Wray’s law enforcement colleagues in Europe have also had their guard up. Four alleged Hamas members suspected of plotting terror attacks in Europe were arrested in Germany and The Netherlands last week on suspicion of planning attacks on Jewish institutions in Europe.

Those stark assessments underscore the inherent difficulty — if not impossibility, some critics of Jerusalem say — of Israel’s insistence that it will “eradicate” Hamas.

Hamas’ military leadership can be defeated, State Department spokesperson Matt Miller said last week, but “you can’t defeat an idea on the battlefield.”

Several US officials who spoke to CNN about the broad views of the intelligence community about popular support for Hamas emphasized that it is incredibly difficult to measure “influence.” And the senior administration official noted that past assessments about a rise in popularity for terror groups following high-profile attacks have proved “ephemeral.” A key question for the intelligence community is how long this boost in credibility will last.

Before October 7, there were signs that Hamas’ political support inside Gaza, which it has governed since 2007, was in peril.

A poll completed, remarkably, on October 6 found that 67% of Palestinians in Gaza reported having either “no trust at all” or “not a lot of trust” in Hamas – something that some analysts believe might have been a factor in Hamas’ motivation for the attack. Palestinians inside Gaza were more likely to blame persistent food shortages on Hamas’ leadership than on the Israeli blockade that has limited supplies into Gaza since 2007, for example.

“I think this is one of the more underreported stories,” said Panikoff. “There was some data showing [Hamas] were struggling in Gaza on a governance perspective. And this is a tried-and-true manner of … distraction.”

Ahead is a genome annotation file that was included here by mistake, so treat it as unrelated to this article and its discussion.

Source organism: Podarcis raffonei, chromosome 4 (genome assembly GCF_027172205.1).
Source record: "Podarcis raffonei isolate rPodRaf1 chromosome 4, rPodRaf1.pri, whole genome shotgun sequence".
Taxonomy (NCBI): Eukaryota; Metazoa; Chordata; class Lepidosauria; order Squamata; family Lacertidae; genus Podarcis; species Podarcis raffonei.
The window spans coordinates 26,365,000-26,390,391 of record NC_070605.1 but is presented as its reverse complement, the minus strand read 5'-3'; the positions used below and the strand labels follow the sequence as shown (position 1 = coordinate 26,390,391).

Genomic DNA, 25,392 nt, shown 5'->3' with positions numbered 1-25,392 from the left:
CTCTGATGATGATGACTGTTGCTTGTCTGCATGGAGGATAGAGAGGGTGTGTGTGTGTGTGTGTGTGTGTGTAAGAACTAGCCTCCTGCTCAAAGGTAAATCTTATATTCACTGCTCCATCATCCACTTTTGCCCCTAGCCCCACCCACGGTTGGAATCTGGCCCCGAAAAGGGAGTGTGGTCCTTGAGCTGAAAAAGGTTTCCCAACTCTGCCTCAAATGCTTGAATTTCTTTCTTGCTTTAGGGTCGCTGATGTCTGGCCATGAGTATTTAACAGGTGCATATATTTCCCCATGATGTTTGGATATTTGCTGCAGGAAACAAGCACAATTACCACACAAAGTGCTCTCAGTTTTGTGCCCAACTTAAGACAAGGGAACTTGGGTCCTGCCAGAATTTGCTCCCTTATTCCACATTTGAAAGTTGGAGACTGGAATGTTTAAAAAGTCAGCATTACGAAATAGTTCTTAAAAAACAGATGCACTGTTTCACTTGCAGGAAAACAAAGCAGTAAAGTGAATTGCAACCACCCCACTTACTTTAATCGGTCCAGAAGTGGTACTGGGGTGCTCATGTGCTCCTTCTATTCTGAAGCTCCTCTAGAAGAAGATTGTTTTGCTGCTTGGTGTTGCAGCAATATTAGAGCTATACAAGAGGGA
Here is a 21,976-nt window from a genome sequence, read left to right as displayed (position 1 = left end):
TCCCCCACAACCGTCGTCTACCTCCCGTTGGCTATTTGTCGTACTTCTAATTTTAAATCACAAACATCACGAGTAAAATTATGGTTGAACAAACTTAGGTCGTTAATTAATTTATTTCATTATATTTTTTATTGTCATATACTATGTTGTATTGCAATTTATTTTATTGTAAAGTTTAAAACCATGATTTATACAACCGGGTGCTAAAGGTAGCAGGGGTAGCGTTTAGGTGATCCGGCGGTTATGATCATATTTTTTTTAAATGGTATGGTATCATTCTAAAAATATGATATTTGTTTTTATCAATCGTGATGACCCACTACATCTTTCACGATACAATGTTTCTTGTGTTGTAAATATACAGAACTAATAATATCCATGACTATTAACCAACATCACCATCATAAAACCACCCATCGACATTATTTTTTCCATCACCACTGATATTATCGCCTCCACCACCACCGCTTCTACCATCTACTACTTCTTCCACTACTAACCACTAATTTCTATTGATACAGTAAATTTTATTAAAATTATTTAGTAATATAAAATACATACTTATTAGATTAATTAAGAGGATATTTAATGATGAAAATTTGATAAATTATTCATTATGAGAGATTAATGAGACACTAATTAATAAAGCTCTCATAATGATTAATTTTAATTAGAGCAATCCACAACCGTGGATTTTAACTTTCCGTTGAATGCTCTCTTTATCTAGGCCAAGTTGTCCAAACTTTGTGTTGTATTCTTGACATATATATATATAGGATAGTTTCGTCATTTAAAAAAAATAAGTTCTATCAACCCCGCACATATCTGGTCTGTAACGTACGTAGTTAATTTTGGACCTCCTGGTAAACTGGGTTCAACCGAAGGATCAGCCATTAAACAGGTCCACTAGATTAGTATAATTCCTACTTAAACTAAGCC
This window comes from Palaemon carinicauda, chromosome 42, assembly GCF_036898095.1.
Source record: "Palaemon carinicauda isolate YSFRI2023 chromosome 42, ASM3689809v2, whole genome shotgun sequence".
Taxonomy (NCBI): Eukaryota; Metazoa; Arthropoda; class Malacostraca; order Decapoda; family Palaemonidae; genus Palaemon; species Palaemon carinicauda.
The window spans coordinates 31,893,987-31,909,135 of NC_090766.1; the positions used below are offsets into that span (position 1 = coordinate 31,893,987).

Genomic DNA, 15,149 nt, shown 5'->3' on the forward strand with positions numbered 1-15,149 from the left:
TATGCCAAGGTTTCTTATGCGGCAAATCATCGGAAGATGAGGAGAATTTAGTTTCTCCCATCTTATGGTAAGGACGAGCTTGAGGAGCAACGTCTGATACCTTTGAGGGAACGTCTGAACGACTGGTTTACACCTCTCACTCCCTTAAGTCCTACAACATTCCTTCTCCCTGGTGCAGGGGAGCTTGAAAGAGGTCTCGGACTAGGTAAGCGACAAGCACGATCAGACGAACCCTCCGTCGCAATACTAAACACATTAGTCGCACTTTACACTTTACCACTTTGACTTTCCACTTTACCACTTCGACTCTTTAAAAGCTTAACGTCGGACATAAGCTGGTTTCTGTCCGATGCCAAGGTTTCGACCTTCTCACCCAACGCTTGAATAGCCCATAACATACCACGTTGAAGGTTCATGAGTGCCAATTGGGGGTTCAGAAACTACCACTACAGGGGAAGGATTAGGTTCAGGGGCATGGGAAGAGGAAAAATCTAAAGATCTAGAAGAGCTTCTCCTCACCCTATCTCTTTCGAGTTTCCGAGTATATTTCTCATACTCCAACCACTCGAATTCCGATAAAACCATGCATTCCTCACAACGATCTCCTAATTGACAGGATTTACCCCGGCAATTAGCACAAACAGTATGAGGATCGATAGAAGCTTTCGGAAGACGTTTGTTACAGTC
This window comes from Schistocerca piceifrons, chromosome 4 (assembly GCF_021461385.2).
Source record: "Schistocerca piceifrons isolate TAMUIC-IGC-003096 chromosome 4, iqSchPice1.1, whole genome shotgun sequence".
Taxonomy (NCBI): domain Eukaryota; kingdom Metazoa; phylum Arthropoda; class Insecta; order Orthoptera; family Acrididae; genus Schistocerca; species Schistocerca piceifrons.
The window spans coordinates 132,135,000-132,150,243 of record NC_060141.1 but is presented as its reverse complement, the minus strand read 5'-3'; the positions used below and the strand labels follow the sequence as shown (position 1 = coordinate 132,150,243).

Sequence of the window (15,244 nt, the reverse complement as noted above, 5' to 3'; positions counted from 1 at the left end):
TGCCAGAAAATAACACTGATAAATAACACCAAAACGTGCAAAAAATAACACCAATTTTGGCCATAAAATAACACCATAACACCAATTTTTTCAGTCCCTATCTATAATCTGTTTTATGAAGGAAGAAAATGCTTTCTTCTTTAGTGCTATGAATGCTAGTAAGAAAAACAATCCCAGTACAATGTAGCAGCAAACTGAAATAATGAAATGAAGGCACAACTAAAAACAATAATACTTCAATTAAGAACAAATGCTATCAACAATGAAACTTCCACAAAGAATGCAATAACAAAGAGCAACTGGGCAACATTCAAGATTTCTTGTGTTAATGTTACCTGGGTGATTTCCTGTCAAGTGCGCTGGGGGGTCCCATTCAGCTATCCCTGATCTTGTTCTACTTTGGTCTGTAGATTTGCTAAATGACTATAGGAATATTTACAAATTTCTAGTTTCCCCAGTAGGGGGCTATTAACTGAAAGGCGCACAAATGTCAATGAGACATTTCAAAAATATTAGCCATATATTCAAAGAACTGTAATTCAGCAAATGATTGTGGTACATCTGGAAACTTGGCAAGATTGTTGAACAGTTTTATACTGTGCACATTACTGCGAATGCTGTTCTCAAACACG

A key question for US intelligence analysts now is how the Israeli handling of the conflict is likely to affect public opinion both inside of Gaza and the West Bank, and across the broader Arab and Muslim world.

Some past polling data suggests that in periods when Israel enforces stricter policies toward Gaza — including during past cycles of violence — Hamas’ popularity rises.

Secretary of State Antony Blinken nodded to the pressure being applied to Israel to stop the war as opposed to Hamas.

“What is striking to me is that even as, again, we hear many countries urging the end to this conflict, which we would all like to see, I hear virtually no one saying – demanding of Hamas that it stop hiding behind civilians, that it lay down its arms, that it surrender,” Blinken said Wednesday. “This is over tomorrow if Hamas does that. This would have been over a month ago, six weeks ago, if Hamas had done that. And how could it – how can it be that there are no demands made of the aggressor and only demands made of the victim.”

Hinting at a recognition that Hamas’ political ideology is unlikely to be “defeated,” even Hamas’ Palestinian political opponents are raising the possibility that Hamas will retain some power in the post-conflict governance of Gaza.

Palestinian Prime Minister Mohammad Shtayyeh has said Israel’s goal of fully defeating Hamas is unrealistic and that it should instead be incorporated as a junior partner in the Palestine Liberation Organization in any post-conflict governance structure. Hamas in 2006 won legislative elections in Gaza and the West Bank and refused to form a governing coalition with the Fatah party, which now dominates the PLO. It later seized control of the Gaza Strip.

Some analysts within the US government privately fear that Israel’s prosecution of its war against Hamas — including a punishing air campaign that has killed nearly 20,000 people, according to the Hamas-run Palestinian Ministry of Health in Gaza — will have the unintended effect of legitimizing Hamas politically and inspiring more terrorism.

“The Israelis are damned if they do, damned if they don’t,” Panikoff said. “It may breed more terrorism over the long-term. But I don’t know what country would expect its government to sit idly by after this either.”

™ & © 2023 Cable News Network, Inc., a Warner Bros. Discovery Company. All rights reserved.

Article Topic Follows: Politics

Jump to comments ↓

Author Profile Photo



KVIA ABC 7 is committed to providing a forum for civil and constructive conversation.

Please keep your comments respectful and relevant. You can review our Community Guidelines by clicking here

If you would like to share a story idea, please submit it here.

Skip to content